Dietitian Blog, MNT Guidelines | Nov 21 2022

Understanding common nutritional concerns with immunosuppressants after transplant

Understanding Common Nutritional Concerns with Immunosuppressants after Transplant_Dietitians On Demand

According to the United Network for Organ Sharing (UNOS), there are over 105,000 individuals waiting for an organ transplant. The list of organs that can be transplanted has grown since the original successful kidney transplant and now also includes the heart, lungs, liver, intestine, and pancreas. To promote and optimize transplant function for the long term, immunosuppressant medications and a healthy diet play a significant role in the treatment of these individuals.

What are immunosuppressant medications?

After transplant, individuals need immunosuppressive medications to prevent organ rejection. Since the transplanted organ is considered “foreign” by the body, the initial response of the individual’s immune system is to attack the unrecognized organ. Immunosuppressive medications help to minimize this response and allow for the new organ to function.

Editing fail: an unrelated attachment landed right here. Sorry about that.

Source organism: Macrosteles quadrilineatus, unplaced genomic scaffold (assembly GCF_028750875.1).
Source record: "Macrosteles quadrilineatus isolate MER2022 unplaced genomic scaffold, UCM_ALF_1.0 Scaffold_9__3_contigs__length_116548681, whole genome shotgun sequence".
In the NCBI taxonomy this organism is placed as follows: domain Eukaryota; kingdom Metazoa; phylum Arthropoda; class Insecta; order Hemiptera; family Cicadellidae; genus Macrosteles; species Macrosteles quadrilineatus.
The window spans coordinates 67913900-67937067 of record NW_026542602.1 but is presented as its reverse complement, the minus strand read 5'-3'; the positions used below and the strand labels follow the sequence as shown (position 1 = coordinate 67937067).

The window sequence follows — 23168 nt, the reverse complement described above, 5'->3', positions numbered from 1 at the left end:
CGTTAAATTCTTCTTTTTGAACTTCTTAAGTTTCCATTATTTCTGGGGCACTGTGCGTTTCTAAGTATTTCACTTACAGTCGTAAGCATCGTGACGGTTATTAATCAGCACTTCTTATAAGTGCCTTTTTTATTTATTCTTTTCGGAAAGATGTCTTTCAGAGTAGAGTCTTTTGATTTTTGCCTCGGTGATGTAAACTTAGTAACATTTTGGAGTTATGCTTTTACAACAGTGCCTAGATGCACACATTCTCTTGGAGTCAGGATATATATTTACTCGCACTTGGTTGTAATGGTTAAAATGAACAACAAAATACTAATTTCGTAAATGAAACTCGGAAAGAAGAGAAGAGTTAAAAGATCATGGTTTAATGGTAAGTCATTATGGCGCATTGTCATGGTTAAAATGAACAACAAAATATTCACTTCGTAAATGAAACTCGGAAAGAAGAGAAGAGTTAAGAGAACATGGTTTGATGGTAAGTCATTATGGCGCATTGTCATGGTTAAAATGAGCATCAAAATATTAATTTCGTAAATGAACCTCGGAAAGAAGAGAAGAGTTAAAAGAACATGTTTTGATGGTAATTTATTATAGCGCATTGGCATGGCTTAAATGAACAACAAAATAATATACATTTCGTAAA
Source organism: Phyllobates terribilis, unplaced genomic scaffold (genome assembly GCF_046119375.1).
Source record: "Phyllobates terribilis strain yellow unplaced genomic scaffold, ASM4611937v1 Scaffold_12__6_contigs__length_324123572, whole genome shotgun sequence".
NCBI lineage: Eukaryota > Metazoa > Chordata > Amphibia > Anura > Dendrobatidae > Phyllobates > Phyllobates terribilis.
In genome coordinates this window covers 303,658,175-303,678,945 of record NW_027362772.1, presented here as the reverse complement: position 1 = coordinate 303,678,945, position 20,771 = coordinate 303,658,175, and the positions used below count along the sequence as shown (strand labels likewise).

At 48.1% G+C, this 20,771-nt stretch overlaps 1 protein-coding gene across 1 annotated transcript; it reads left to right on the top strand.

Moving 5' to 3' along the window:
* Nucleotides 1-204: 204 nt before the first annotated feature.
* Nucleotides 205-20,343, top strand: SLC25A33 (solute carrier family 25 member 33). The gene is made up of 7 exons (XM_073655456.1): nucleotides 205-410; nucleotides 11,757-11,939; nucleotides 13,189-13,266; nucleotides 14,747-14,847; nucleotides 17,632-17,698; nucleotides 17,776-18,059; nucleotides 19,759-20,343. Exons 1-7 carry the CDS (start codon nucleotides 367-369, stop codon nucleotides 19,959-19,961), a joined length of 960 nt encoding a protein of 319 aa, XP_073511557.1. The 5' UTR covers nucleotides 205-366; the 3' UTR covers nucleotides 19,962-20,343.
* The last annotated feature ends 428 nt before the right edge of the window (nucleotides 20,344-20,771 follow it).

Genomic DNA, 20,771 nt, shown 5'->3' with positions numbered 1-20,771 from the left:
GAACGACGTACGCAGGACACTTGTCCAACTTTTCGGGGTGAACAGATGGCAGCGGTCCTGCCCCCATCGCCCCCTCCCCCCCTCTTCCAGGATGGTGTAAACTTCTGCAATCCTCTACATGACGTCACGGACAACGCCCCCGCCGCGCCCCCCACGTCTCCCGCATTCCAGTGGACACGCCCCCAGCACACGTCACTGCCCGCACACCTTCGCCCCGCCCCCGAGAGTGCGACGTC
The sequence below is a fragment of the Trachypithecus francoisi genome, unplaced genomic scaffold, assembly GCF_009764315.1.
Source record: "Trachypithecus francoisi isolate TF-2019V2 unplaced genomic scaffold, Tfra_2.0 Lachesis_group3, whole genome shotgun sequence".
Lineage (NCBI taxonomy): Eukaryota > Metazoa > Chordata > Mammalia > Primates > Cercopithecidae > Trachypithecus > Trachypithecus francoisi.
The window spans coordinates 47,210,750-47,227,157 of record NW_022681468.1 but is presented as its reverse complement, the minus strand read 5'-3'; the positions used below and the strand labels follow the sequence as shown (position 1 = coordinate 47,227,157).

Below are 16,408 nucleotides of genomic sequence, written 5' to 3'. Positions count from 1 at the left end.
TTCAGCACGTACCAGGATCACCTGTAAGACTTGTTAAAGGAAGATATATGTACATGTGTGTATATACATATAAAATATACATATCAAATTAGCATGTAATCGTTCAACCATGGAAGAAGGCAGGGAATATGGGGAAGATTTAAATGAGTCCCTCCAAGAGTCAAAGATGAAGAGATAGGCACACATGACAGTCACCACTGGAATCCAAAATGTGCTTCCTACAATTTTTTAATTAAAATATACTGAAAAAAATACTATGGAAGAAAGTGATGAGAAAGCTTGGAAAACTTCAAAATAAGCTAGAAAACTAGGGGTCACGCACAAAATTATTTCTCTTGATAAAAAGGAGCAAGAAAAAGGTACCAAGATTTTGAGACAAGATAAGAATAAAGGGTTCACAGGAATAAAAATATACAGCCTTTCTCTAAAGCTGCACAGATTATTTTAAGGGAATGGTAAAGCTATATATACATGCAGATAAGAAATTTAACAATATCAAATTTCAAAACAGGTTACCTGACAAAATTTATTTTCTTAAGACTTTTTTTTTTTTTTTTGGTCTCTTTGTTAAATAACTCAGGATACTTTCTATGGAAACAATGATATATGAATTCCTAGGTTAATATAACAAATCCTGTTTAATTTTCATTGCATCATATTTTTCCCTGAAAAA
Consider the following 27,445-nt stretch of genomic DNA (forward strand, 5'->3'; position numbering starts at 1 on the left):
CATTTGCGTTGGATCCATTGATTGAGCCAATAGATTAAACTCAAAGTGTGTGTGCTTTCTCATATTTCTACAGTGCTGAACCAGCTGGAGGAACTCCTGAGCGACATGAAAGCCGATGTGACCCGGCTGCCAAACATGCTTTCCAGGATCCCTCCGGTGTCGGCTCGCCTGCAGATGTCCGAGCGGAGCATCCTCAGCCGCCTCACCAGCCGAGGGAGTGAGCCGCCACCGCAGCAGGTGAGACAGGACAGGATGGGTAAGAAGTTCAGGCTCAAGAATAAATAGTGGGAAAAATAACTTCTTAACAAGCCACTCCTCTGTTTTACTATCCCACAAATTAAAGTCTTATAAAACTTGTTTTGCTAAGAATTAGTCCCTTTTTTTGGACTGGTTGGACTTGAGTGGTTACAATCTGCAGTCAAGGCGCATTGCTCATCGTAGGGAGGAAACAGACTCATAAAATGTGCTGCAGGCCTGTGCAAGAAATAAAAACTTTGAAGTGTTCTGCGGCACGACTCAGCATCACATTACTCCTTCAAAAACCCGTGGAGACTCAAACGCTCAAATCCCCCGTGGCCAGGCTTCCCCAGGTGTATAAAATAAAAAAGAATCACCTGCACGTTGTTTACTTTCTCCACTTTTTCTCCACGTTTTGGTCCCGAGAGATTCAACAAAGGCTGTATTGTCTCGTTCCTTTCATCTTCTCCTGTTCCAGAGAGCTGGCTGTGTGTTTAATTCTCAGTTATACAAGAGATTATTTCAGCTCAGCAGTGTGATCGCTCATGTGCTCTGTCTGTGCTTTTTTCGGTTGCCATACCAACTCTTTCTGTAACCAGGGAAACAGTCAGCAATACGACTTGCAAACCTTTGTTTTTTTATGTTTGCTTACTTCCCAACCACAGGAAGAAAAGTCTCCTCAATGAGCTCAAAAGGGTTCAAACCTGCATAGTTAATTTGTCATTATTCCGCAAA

Often, two forms of immunosuppressives are needed and these include induction and maintenance medications. Maintenance medications are used indefinitely to prevent organ rejection, while induction medications are used with the initial transplant before being tapered in most individuals. Due to the many different types of medications and impact on the body, immunosuppressant medications may trigger unwanted side effects that range in severity and can influence a transplant recipient’s nutritional status.  

Immunosuppressant medications: Common types and side effects

Calcineurin inhibitors 

How the medication works: Inhibit normal calcineurin enzyme activity that promotes immune response 

  • tacrolimus (Prograf®, FK 506®). Side effects: Gastrointestinal (GI) symptoms, mouth sores, increased potassium, hyperglycemia, hypomagnesemia